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Chi Lives:Joanne and Sons' kitschy kitchen

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No dish at Joanne and Sons costs more than $4.75. But the conversation that Joanne O'Reilly provides is priceless. Or at least free. O'Reilly comes on strong about any number of topics, with relationship counseling the main course. "I'm not here to intimidate you," she says. "This is my opinion. You don't have to follow it. I'm not going to say, if you don't do what I think you should do, then you're a big idiot or I don't wanna be your friend. It's my opinion. It's just my way. You make your own choices."

O'Reilly is a cherubic, red-haired Italian in her late 40s. Her father was a cook at Augustine's, an Italian restaurant downtown, but she didn't expect to end up running her own diner. She got married at 19, got pregnant at 20, and worked, as she puts it, as a "beautician and a mom." Her husband, Martin, died suddenly in 1980, and she was left to care for her sons, Anthony and Nick, aged three and ten. The kids attended Saint Gregory's, a Catholic elementary school on Bryn Mawr, and O'Reilly occasionally volunteered for school activities. When a cafeteria manager position opened up at the accompanying high school, the principal offered her the job. She worked there for the next nine years. After that, she moved on to a bigger high school in Oak Park, where she fed nearly 3,000 people a day.

A few years ago, O'Reilly and a friend were eating at an old neighborhood restaurant called Mary's Kitchen. It had been in the same building by the Ravenswood Metra tracks since the 1920s, where it had previously been called Helen's Kitchen. Mary told O'Reilly that the place was for sale. O'Reilly didn't have much capital, but she decided she really wanted to buy the place. After cashing in some insurance policies and getting loans from her mother, her in-laws, and a friend who sold real estate, O'Reilly approached Mary with what she had. Mary said no. O'Reilly scraped up some more, and Mary finally caved, knocking $2,000 off the selling price and turning over the lease.

"I didn't want it to be Joanne's Kitchen, that was for sure," O'Reilly says. "Then I was gonna name it O'Reilly's, but then it sounded too much like an Irish pub, and I thought people would see that name and be confused by that. Joanne and Sons. It was a female thing. You know how men will have on the side of trucks Smith and Sons. Whatever. A father and his two boys. Well, since I was a single parent, it was kind of a statement to say that I'm a single parent and I have two sons, and women can do that too. It was kind of a female statement that I was making."

In the five years since Joanne and Sons opened, O'Reilly has filled her diner with assorted knickknacks, stuff accumulated gradually over a lifetime. Some of the things came from her mother-in-law's basement, others were gifts from customers, but most she bought at thrift stores, never for more than two dollars. "I had to put something up on the wall," she says. "There was no rhyme or reason for it. It just started coming."

The stuff includes Raggedy Ann and Andy dolls, a pink dress bearing a banner that reads "Queen of the Hop," a tuxedo jacket, vintage cameras and transistor radios, a Silver Streak sled, a photograph of the Dionne quintuplets, Illinois license plates from several decades, a Bozo puppet coming out of a Cracker Jack can, and an enormous photograph of a homemaker preparing biscuits. A smaller photograph shows a happy housewife serving a turkey to an eager preteen boy. Recently, O'Reilly repainted the place blue and white and reorganized her stuff by theme: The Wizard of Oz dolls went on one shelf, the Pepsi memorabilia on another, the train-related kitsch on still another.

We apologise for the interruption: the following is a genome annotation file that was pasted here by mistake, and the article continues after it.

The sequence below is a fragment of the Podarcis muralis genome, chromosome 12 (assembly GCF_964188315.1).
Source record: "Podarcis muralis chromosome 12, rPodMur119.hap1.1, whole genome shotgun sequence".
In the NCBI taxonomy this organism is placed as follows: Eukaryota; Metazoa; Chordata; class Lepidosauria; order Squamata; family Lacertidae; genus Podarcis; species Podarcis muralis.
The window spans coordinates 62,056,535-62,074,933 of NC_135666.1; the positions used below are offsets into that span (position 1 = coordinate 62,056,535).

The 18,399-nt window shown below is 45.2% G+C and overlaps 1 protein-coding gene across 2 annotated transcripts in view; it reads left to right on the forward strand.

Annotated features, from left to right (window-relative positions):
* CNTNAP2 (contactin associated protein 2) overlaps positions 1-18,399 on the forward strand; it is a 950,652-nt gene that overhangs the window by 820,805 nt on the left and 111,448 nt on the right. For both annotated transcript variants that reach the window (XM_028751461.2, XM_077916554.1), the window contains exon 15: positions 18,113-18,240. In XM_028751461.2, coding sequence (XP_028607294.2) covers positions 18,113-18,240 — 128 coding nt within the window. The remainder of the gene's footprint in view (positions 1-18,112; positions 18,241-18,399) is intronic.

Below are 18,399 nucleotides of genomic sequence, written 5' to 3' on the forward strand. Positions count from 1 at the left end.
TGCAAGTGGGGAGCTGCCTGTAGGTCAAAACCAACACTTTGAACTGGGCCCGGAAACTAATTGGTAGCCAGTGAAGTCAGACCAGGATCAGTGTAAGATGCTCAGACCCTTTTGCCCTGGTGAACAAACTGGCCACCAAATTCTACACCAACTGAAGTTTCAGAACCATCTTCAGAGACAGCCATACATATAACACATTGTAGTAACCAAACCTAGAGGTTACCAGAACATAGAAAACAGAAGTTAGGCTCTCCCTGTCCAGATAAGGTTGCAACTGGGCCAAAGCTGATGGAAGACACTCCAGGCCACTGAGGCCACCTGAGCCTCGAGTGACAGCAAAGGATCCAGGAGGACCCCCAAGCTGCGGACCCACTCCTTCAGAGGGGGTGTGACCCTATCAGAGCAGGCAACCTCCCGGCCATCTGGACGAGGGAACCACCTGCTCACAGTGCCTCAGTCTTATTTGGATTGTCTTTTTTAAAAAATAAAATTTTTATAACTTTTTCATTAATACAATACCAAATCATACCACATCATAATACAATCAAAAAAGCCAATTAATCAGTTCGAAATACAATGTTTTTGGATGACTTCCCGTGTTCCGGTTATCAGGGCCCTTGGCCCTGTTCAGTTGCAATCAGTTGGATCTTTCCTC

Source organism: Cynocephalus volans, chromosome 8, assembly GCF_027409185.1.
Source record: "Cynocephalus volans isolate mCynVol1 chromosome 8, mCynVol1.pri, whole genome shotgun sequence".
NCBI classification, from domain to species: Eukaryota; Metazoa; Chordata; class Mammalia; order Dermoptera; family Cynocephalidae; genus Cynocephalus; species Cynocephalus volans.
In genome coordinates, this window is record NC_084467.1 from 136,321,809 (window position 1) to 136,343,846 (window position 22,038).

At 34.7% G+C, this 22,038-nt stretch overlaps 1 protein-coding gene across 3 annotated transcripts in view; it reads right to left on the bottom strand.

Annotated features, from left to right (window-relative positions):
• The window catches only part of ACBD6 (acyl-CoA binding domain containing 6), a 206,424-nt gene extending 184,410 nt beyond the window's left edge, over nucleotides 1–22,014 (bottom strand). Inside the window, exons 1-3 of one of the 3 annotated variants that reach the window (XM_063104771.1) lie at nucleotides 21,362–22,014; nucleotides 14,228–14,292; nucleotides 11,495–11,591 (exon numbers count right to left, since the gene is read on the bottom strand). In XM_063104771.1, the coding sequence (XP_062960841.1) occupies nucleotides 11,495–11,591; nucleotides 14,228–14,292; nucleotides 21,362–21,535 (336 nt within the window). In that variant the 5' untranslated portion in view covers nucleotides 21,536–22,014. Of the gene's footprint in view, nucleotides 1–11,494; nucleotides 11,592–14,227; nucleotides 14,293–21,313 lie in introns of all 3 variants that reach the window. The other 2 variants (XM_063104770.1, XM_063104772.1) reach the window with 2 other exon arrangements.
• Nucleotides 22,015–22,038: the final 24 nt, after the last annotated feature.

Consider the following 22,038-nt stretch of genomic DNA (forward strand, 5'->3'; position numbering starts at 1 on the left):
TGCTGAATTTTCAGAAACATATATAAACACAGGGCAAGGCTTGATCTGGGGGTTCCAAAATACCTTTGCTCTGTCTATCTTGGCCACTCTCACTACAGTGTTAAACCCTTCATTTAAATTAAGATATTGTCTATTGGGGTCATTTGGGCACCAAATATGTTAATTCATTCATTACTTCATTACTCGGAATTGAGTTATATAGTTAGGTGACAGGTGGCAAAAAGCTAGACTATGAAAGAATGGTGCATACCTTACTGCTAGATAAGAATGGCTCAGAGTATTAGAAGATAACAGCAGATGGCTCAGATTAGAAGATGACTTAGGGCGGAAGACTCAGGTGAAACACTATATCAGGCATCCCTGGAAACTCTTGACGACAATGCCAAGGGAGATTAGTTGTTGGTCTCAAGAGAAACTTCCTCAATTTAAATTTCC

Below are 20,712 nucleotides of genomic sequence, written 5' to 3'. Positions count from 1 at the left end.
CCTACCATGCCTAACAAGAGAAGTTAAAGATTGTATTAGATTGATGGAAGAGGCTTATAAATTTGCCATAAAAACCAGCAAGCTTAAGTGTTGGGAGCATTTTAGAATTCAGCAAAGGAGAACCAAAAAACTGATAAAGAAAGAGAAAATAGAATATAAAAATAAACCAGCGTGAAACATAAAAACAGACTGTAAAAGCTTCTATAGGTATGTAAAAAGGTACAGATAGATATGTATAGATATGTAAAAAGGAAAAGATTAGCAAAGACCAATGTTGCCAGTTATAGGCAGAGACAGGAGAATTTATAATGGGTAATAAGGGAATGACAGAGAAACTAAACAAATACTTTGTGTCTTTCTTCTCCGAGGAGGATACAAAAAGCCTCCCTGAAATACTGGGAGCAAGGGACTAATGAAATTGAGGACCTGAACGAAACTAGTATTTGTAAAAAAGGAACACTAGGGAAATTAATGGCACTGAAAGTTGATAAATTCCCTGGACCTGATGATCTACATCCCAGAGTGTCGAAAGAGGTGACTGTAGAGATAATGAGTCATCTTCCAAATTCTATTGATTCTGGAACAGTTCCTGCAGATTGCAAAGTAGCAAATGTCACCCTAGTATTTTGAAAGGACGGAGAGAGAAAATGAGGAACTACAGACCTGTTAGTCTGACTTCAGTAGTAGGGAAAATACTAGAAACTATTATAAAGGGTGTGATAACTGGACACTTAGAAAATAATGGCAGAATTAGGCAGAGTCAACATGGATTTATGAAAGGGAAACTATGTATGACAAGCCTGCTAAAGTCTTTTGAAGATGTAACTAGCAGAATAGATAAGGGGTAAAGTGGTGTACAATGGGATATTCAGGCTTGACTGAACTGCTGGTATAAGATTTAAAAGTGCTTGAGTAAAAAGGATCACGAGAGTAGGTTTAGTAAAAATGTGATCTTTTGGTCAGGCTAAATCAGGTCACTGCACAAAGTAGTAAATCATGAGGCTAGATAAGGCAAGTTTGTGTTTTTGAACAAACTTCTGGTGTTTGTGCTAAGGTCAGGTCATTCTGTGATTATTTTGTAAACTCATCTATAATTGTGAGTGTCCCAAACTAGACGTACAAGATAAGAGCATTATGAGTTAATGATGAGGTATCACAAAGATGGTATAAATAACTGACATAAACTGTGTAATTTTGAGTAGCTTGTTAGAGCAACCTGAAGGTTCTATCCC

The north wall of the restaurant is reserved entirely for photographs and paraphernalia bearing the likeness of Elvis Presley. O'Reilly has been a dedicated Elvis fan for many years, and her mind is never far from thoughts of the King. "One time somebody was talking in here about the king of a country, you know, like some country with King So-and-so. And they were saying 'The king the king the king.' And I instinctively said, 'Are you talking about Elvis?' I hear 'the king,' I think of Elvis. I didn't think that there were actually king people. It's like one of those word association things. People would say king, maybe you would say queen. Maybe you'd say rich. They say king to me? Elvis. King Elvis. And he was gorgeous."

She thinks Elvis would have enjoyed her food. "He just liked regular cooking. It wasn't like he needed mushroom sauce poured on stuff." The fare is basic diner--eggs, burgers, sandwiches, and chops--and includes daily breakfast and lunch specials. O'Reilly and her son Anthony, the only two cooks, use fresh ingredients and roast their own turkey and beef. O'Reilly regrets that she doesn't have much time to visit with her clientele, but when she does, they get plenty of advice. "Some people, they come every day. They're wonderful customers. The owner of the company which is on the other side of the street, he comes in and he says, 'Why do you ask what we want? You're going to give us what you want us to have anyway.' I'm like, 'Now you've got the idea!'"

Joanne and Sons, 1775 W. Sunnyside (773-334-0101), is open Monday through Saturday, 8 AM to 2 PM, and Sunday, 9 AM to 2 PM. Weekends are breakfast only.

--Neal Pollack

Art accompanying story in printed newspaper (not available in this archive): Photos of Joanne O'Reilly and restaurant wall by Katrina Wittkamp.

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